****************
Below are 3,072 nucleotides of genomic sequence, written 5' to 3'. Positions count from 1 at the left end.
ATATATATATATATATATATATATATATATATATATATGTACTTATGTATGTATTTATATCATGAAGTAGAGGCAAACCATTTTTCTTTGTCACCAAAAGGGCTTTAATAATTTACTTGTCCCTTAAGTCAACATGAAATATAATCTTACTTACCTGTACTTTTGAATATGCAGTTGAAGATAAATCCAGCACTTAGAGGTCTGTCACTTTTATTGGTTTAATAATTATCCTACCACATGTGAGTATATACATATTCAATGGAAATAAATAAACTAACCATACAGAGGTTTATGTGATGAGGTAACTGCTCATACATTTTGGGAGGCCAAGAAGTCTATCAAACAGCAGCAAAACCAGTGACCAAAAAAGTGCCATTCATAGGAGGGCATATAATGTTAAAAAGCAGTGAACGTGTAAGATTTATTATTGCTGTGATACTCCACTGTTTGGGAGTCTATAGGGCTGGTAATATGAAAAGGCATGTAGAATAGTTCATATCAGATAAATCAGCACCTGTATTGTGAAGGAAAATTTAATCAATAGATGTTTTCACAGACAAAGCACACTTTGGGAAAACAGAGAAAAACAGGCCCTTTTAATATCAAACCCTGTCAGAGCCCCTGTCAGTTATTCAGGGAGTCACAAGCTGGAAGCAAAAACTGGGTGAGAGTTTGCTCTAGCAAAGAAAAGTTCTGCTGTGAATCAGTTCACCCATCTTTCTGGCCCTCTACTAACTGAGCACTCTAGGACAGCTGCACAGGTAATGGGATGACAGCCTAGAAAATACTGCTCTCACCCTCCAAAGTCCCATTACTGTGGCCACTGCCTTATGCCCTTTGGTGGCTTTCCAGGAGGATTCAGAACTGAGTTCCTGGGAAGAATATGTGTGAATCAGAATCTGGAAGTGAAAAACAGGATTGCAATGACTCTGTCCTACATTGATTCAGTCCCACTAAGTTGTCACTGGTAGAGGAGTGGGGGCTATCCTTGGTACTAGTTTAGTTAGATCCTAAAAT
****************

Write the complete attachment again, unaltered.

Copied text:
Below are 3,072 nucleotides of genomic sequence, written 5' to 3'. Positions count from 1 at the left end.
ATATATATATATATATATATATATATATATATATATATGTACTTATGTATGTATTTATATCATGAAGTAGAGGCAAACCATTTTTCTTTGTCACCAAAAGGGCTTTAATAATTTACTTGTCCCTTAAGTCAACATGAAATATAATCTTACTTACCTGTACTTTTGAATATGCAGTTGAAGATAAATCCAGCACTTAGAGGTCTGTCACTTTTATTGGTTTAATAATTATCCTACCACATGTGAGTATATACATATTCAATGGAAATAAATAAACTAACCATACAGAGGTTTATGTGATGAGGTAACTGCTCATACATTTTGGGAGGCCAAGAAGTCTATCAAACAGCAGCAAAACCAGTGACCAAAAAAGTGCCATTCATAGGAGGGCATATAATGTTAAAAAGCAGTGAACGTGTAAGATTTATTATTGCTGTGATACTCCACTGTTTGGGAGTCTATAGGGCTGGTAATATGAAAAGGCATGTAGAATAGTTCATATCAGATAAATCAGCACCTGTATTGTGAAGGAAAATTTAATCAATAGATGTTTTCACAGACAAAGCACACTTTGGGAAAACAGAGAAAAACAGGCCCTTTTAATATCAAACCCTGTCAGAGCCCCTGTCAGTTATTCAGGGAGTCACAAGCTGGAAGCAAAAACTGGGTGAGAGTTTGCTCTAGCAAAGAAAAGTTCTGCTGTGAATCAGTTCACCCATCTTTCTGGCCCTCTACTAACTGAGCACTCTAGGACAGCTGCACAGGTAATGGGATGACAGCCTAGAAAATACTGCTCTCACCCTCCAAAGTCCCATTACTGTGGCCACTGCCTTATGCCCTTTGGTGGCTTTCCAGGAGGATTCAGAACTGAGTTCCTGGGAAGAATATGTGTGAATCAGAATCTGGAAGTGAAAAACAGGATTGCAATGACTCTGTCCTACATTGATTCAGTCCCACTAAGTTGTCACTGGTAGAGGAGTGGGGGCTATCCTTGGTACTAGTTTAGTTAGATCCTAAAAT